Pittsburgh has its fair share of urban legends about different people, places, and events. Each legend has a few conflicting versions, but some are based on truth. Here we present some of the most famous local legends and uncover the truth behind them.
Pittsburgh has a rich history and culture, but do you know about the strange side of the Steel City?
Westinghouse Atom Smasher
Forest Hills is home to the nation’s first Van de Graaf nuclear generator, but many know it as the Westinghouse Atom Smasher. It has stood in Forest Hills since 1937, but hasn’t been active since 1958. The structure stands five stories tall and appears to be a gigantic silver light bulb. You can view it from Ardmore Boulevard.
The structure was added to the list of landmarks by the Pittsburgh History and Landmarks Foundation in 2000, but the title offers no protection. The land surrounding the structure has recently been purchased, and the future of the structure remains unclear. It’s wise to take a look at it while you still can.
The Green Man
The Green Man was a laborer who was either struck by lighting or electrocuted while working on the railroad in the South Park area. Some versions of the legend say he died, and his ghost haunts the area at night. Others say he was horribly disfigured and only comes out at night. Most versions agree that he glows green.
There is a railroad tunnel along Piney Fork Road in South Park Township known to the locals as “Green Man Tunnel”. Since legend says Green Man was an electrocuted railroad worker, many believe that his spirit haunts the former train tunnel.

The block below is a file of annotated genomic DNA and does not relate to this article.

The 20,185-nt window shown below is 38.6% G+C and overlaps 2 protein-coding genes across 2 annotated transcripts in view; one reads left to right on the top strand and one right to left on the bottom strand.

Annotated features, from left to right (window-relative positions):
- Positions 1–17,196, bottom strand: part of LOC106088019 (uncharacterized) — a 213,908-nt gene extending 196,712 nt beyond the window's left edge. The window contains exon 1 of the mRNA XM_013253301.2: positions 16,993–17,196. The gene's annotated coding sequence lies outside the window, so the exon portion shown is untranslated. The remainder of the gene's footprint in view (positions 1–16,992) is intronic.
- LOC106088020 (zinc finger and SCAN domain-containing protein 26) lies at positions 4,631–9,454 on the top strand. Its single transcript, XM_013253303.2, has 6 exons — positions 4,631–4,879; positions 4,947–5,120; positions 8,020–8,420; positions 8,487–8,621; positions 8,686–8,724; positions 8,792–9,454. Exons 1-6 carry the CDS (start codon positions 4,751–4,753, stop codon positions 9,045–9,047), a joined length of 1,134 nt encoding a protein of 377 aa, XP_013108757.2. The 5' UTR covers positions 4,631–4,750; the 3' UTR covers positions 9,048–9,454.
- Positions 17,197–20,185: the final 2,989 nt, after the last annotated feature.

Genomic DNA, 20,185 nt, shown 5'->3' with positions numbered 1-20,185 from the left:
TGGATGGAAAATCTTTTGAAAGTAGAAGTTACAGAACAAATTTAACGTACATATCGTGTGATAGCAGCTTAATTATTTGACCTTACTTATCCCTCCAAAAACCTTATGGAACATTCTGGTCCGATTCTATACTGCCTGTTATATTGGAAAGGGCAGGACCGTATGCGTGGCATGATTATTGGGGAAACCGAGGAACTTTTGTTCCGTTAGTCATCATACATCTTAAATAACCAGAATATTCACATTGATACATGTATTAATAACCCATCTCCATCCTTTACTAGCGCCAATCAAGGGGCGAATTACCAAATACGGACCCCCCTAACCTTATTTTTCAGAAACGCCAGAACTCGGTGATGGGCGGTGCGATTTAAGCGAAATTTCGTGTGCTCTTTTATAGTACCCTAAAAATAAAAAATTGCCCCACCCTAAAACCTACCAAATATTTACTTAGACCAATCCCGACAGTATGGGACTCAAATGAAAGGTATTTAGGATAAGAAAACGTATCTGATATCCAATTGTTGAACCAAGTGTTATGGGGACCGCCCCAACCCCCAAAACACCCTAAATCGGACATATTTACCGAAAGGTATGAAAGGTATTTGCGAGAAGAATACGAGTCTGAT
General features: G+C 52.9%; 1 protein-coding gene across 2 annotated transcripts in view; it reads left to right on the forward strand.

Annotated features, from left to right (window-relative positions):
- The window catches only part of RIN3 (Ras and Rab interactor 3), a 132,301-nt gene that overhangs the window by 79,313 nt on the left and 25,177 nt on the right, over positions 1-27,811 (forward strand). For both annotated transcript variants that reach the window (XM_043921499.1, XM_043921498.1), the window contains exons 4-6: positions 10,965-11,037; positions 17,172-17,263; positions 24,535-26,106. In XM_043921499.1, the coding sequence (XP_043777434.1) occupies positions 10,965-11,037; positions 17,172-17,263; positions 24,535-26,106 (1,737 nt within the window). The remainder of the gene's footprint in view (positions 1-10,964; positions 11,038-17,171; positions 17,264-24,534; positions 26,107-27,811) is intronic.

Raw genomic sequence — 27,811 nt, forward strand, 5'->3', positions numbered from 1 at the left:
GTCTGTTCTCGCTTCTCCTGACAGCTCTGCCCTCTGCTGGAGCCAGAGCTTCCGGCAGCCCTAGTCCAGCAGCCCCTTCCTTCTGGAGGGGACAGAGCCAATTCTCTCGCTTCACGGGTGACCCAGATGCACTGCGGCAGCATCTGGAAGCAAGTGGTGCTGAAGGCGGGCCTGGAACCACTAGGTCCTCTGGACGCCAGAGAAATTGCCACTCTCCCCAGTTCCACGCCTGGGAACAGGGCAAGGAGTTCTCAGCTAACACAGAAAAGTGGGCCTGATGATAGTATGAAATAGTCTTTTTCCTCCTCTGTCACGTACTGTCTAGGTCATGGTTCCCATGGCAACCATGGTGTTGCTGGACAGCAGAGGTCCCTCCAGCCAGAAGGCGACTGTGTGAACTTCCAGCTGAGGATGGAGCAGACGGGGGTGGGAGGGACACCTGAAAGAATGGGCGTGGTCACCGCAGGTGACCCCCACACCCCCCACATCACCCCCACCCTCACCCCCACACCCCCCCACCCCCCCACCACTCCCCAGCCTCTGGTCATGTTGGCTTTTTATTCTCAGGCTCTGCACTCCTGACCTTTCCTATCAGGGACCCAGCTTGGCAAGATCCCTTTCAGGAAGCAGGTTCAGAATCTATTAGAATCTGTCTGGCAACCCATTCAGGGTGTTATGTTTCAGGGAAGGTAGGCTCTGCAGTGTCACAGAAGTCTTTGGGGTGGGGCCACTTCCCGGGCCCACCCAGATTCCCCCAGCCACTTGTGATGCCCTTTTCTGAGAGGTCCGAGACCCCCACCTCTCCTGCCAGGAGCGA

The Green Man was a real man, but he was not green or a ghost. He was known as Charlie No Face.
Raymond Robinson was severely disfigured at the age of eight years old after being injured by an electrical line on the Morado Bridge outside of Beaver Falls, PA. Young Robinson climbed the electric trolley bridge in order to get a better look at a bird’s nest. The high voltage of the bridge caused Robinson to lose his eyes, his nose, one ear, and one arm in the accident. He was not expected to survive. A young boy had died on the same bridge a year prior due to the dangerously high voltage.
Robinson lived in Koppel with his relatives and spent the day making doormats, wallets, and belts for money. He avoided going out in the day due to his disturbing appearance, but enjoyed walking along Route 351 at night. People would come from as far as Chicago and wait in their cars along the roadway to catch a glimpse of him. He would often let people photograph him in exchange for beer or cigarettes. Cars also hit him on occasion.
Many locals took the time to get to know Robinson despite his grotesque appearance. He was described as a very nice man. He passed away in 1985 at the age of 74 of natural causes.